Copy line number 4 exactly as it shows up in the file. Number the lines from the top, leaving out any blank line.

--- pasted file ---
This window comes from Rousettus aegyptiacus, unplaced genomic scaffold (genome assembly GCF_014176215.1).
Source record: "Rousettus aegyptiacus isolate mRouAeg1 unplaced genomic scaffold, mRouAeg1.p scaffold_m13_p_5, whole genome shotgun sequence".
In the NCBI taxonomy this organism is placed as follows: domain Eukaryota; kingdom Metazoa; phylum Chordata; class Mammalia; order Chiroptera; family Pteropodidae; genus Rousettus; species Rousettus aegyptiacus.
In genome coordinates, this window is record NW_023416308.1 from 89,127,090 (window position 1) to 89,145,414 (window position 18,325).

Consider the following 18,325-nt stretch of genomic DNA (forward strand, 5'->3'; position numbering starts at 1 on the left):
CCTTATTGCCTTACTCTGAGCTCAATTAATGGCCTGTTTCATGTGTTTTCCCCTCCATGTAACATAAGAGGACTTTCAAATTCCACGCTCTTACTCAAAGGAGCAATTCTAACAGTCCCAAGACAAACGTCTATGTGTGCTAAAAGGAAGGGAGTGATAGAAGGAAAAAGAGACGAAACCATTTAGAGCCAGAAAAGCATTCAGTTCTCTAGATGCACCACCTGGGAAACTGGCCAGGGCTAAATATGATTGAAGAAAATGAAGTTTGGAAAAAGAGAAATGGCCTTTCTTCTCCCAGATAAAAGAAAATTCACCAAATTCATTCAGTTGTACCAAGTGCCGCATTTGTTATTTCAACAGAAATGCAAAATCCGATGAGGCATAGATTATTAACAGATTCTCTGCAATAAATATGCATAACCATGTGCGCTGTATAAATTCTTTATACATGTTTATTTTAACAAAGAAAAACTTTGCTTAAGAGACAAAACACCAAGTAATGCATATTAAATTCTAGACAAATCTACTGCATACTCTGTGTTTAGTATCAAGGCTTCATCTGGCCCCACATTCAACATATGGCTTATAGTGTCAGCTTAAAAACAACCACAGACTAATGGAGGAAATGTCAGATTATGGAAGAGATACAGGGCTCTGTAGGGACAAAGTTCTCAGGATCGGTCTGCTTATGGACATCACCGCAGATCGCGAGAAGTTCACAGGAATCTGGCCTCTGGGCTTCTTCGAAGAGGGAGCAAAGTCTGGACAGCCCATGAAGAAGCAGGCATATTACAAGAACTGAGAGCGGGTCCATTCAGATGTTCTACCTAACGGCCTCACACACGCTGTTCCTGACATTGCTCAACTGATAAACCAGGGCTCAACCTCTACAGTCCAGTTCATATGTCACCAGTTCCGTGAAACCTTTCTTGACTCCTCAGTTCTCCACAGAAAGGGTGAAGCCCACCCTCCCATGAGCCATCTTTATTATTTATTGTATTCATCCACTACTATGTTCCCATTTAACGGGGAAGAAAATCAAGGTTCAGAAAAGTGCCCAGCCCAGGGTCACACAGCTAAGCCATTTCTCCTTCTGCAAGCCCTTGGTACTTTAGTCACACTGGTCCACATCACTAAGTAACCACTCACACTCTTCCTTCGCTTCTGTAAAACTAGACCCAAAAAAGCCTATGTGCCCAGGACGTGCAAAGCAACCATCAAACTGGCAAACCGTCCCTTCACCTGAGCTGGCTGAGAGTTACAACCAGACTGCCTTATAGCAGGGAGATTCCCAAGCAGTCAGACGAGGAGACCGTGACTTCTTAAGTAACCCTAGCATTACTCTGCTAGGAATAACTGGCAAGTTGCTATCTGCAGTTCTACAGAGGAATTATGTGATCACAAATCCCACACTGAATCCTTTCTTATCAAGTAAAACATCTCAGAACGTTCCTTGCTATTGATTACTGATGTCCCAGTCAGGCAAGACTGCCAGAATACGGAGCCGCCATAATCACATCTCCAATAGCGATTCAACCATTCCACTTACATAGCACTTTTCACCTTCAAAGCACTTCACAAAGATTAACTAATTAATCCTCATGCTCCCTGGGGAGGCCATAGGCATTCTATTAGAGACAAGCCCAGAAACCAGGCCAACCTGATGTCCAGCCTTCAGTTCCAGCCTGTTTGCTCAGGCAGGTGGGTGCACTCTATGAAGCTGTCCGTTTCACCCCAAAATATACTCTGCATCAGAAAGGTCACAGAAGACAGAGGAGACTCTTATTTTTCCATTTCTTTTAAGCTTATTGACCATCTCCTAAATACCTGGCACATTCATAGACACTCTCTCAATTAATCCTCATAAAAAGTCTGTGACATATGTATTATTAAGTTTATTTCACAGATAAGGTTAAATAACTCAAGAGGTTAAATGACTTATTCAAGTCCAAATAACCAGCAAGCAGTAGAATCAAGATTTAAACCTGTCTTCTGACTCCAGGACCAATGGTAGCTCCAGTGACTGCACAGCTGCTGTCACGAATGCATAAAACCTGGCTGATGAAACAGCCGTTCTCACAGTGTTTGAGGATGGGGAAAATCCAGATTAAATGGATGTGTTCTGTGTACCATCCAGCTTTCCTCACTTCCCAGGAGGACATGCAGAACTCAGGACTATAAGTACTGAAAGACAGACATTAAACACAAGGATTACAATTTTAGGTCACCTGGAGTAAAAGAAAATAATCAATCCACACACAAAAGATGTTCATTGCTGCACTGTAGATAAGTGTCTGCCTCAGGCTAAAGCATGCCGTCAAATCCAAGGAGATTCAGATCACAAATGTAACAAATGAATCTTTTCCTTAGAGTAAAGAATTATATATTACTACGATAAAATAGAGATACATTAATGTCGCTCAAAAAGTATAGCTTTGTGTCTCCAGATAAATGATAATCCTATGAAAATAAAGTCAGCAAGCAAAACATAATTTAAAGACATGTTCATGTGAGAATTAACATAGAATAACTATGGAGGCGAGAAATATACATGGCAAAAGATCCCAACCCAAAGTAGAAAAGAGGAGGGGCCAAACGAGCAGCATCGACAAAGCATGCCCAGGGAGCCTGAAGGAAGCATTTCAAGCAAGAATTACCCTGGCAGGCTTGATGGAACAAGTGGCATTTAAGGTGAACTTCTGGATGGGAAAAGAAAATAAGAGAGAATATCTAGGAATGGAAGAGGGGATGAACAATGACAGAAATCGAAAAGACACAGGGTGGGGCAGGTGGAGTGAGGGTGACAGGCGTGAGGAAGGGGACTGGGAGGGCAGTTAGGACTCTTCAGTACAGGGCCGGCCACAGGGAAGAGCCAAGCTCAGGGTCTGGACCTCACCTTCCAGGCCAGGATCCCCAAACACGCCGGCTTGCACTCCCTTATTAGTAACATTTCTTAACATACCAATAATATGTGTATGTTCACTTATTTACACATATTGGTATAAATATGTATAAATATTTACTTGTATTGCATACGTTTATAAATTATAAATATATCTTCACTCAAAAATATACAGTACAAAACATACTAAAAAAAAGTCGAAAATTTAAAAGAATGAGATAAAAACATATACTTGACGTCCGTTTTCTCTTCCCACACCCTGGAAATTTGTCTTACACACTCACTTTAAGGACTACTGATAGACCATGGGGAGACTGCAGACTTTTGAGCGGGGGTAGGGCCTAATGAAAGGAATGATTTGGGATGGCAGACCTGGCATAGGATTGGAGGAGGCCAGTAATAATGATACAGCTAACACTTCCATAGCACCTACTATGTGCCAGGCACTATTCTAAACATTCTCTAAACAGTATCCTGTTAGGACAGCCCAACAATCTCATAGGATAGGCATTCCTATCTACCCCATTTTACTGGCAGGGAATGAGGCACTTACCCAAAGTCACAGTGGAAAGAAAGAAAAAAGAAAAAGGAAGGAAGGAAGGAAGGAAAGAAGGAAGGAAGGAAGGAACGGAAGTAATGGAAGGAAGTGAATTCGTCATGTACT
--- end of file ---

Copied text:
In genome coordinates, this window is record NW_023416308.1 from 89,127,090 (window position 1) to 89,145,414 (window position 18,325).